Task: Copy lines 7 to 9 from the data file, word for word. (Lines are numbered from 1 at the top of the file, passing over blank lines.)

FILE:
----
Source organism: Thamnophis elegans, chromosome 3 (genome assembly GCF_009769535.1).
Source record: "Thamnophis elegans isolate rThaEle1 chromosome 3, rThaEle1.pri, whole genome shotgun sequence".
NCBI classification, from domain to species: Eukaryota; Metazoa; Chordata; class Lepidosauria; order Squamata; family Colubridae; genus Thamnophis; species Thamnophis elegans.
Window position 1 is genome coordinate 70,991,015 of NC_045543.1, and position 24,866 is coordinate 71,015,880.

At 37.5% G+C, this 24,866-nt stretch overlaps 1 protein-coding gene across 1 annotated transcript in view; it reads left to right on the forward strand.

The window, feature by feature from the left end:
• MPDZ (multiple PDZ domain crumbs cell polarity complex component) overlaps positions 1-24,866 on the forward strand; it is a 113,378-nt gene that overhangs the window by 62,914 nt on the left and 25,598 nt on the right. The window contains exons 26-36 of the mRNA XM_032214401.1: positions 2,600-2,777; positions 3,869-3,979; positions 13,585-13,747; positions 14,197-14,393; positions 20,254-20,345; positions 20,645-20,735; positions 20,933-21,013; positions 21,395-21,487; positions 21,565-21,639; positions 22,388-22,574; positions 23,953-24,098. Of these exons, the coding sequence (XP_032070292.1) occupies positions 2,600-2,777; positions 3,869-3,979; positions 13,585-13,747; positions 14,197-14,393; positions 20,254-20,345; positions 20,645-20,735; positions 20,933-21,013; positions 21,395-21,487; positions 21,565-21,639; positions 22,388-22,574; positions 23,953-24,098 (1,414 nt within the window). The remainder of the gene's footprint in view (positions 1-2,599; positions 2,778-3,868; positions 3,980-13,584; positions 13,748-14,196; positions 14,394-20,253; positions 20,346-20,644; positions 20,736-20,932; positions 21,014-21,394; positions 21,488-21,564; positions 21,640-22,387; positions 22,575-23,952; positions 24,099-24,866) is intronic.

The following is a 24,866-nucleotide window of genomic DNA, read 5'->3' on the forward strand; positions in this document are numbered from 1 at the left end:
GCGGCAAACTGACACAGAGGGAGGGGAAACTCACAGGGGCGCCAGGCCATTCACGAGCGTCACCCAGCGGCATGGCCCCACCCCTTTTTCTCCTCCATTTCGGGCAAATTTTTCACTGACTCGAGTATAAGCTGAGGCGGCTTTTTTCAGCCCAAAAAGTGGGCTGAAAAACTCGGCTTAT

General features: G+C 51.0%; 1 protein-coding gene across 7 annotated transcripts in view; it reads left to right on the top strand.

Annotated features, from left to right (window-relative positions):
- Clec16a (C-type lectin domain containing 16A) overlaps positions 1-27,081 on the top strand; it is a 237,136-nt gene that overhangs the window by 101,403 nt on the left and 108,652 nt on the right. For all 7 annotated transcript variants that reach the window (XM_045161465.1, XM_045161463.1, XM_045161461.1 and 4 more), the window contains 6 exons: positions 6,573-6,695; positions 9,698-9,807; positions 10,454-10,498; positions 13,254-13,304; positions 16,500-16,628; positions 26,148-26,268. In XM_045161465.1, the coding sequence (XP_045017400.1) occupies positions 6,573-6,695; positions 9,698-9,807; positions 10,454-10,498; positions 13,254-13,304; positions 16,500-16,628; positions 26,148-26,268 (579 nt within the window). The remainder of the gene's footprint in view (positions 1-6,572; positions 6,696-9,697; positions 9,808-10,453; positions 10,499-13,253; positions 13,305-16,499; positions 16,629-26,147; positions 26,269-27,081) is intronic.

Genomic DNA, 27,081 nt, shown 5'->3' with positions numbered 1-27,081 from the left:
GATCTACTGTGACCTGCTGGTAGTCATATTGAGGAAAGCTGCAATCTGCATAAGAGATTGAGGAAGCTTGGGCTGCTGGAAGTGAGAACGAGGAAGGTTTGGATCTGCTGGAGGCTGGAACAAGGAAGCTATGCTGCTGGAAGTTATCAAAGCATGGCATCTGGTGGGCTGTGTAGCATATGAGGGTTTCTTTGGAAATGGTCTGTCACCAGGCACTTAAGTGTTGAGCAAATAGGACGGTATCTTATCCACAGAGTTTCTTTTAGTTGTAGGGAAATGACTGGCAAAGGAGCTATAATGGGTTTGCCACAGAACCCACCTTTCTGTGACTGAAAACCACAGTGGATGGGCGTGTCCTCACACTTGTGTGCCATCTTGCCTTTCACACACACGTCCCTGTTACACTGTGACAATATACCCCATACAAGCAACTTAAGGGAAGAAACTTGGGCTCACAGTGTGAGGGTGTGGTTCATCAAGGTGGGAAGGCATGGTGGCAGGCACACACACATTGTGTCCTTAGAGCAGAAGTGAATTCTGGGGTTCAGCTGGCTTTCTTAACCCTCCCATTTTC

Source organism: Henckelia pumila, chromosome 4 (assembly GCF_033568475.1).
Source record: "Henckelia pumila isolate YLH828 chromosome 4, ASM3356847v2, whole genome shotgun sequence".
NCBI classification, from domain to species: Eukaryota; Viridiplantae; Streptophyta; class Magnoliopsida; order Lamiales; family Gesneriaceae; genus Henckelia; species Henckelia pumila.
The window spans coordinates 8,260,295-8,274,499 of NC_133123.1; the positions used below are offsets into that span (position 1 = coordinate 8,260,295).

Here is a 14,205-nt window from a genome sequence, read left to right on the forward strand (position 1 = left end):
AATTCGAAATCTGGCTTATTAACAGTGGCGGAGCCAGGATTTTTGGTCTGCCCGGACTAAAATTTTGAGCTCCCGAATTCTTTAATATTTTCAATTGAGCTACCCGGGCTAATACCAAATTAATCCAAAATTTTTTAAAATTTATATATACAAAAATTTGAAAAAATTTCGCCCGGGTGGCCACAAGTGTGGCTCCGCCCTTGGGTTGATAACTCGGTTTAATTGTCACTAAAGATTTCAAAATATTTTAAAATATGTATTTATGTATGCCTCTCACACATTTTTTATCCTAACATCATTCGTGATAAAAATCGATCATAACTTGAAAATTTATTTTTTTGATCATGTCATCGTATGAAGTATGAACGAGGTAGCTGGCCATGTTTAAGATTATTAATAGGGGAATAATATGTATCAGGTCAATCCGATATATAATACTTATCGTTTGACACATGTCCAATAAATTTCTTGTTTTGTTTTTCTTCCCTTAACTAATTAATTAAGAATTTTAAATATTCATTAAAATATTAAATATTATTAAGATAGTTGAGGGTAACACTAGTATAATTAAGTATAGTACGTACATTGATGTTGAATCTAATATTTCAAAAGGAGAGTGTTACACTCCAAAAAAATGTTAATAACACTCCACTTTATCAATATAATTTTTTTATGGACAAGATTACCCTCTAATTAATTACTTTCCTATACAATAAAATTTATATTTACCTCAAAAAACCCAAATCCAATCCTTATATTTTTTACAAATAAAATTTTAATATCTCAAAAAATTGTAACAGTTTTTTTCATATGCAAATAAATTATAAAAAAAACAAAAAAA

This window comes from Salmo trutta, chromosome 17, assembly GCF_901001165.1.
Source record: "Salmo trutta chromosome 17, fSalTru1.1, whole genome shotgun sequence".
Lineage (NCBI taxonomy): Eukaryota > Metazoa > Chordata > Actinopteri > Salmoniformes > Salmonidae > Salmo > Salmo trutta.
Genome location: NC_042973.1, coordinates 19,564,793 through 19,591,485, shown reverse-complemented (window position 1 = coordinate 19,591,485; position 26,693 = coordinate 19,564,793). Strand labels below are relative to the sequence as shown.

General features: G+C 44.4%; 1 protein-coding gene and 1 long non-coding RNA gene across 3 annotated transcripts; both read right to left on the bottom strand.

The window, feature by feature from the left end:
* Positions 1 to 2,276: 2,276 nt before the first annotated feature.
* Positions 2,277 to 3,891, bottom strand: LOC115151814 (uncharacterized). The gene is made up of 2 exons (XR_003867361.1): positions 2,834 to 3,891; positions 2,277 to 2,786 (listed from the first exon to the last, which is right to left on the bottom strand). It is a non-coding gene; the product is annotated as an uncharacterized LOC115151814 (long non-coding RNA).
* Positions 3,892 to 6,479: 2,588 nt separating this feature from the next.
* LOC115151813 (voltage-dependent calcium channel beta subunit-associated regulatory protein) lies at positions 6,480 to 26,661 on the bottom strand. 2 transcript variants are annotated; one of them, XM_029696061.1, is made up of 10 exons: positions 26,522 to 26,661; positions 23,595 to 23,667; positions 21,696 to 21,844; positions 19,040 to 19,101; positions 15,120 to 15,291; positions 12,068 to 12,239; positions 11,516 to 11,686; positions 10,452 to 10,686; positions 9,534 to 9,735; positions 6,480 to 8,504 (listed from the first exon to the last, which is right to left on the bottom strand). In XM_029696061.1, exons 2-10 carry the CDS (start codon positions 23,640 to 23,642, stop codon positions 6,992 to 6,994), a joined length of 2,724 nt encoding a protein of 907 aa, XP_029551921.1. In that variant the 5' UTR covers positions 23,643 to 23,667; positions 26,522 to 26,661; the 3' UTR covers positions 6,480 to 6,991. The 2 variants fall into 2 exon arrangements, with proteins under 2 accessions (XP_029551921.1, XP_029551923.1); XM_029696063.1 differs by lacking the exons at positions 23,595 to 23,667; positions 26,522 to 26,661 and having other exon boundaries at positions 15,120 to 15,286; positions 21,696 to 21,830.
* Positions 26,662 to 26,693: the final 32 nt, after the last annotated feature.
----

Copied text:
• MPDZ (multiple PDZ domain crumbs cell polarity complex component) overlaps positions 1-24,866 on the forward strand; it is a 113,378-nt gene that overhangs the window by 62,914 nt on the left and 25,598 nt on the right. The window contains exons 26-36 of the mRNA XM_032214401.1: positions 2,600-2,777; positions 3,869-3,979; positions 13,585-13,747; positions 14,197-14,393; positions 20,254-20,345; positions 20,645-20,735; positions 20,933-21,013; positions 21,395-21,487; positions 21,565-21,639; positions 22,388-22,574; positions 23,953-24,098. Of these exons, the coding sequence (XP_032070292.1) occupies positions 2,600-2,777; positions 3,869-3,979; positions 13,585-13,747; positions 14,197-14,393; positions 20,254-20,345; positions 20,645-20,735; positions 20,933-21,013; positions 21,395-21,487; positions 21,565-21,639; positions 22,388-22,574; positions 23,953-24,098 (1,414 nt within the window). The remainder of the gene's footprint in view (positions 1-2,599; positions 2,778-3,868; positions 3,980-13,584; positions 13,748-14,196; positions 14,394-20,253; positions 20,346-20,644; positions 20,736-20,932; positions 21,014-21,394; positions 21,488-21,564; positions 21,640-22,387; positions 22,575-23,952; positions 24,099-24,866) is intronic.

The following is a 24,866-nucleotide window of genomic DNA, read 5'->3' on the forward strand; positions in this document are numbered from 1 at the left end:
GCGGCAAACTGACACAGAGGGAGGGGAAACTCACAGGGGCGCCAGGCCATTCACGAGCGTCACCCAGCGGCATGGCCCCACCCCTTTTTCTCCTCCATTTCGGGCAAATTTTTCACTGACTCGAGTATAAGCTGAGGCGGCTTTTTTCAGCCCAAAAAGTGGGCTGAAAAACTCGGCTTAT